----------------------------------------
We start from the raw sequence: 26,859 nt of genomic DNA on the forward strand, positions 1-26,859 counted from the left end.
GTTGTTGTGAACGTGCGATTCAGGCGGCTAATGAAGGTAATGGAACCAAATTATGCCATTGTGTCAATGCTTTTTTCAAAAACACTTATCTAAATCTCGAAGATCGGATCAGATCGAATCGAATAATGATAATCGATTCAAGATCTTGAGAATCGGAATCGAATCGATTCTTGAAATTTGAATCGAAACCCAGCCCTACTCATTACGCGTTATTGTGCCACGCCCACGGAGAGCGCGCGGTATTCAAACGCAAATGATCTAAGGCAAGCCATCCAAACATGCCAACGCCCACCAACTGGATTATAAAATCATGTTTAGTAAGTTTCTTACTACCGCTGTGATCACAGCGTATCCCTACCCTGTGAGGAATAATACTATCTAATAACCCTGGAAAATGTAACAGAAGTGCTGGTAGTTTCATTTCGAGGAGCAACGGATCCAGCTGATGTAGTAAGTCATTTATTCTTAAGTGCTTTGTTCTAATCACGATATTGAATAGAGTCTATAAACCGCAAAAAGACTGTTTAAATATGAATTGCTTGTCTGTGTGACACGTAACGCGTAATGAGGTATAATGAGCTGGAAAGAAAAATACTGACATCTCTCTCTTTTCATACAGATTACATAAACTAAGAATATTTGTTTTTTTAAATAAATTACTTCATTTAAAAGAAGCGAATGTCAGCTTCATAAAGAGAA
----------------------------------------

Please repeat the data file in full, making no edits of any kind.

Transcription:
We start from the raw sequence: 26,859 nt of genomic DNA on the forward strand, positions 1-26,859 counted from the left end.
GTTGTTGTGAACGTGCGATTCAGGCGGCTAATGAAGGTAATGGAACCAAATTATGCCATTGTGTCAATGCTTTTTTCAAAAACACTTATCTAAATCTCGAAGATCGGATCAGATCGAATCGAATAATGATAATCGATTCAAGATCTTGAGAATCGGAATCGAATCGATTCTTGAAATTTGAATCGAAACCCAGCCCTACTCATTACGCGTTATTGTGCCACGCCCACGGAGAGCGCGCGGTATTCAAACGCAAATGATCTAAGGCAAGCCATCCAAACATGCCAACGCCCACCAACTGGATTATAAAATCATGTTTAGTAAGTTTCTTACTACCGCTGTGATCACAGCGTATCCCTACCCTGTGAGGAATAATACTATCTAATAACCCTGGAAAATGTAACAGAAGTGCTGGTAGTTTCATTTCGAGGAGCAACGGATCCAGCTGATGTAGTAAGTCATTTATTCTTAAGTGCTTTGTTCTAATCACGATATTGAATAGAGTCTATAAACCGCAAAAAGACTGTTTAAATATGAATTGCTTGTCTGTGTGACACGTAACGCGTAATGAGGTATAATGAGCTGGAAAGAAAAATACTGACATCTCTCTCTTTTCATACAGATTACATAAACTAAGAATATTTGTTTTTTTAAATAAATTACTTCATTTAAAAGAAGCGAATGTCAGCTTCATAAAGAGAA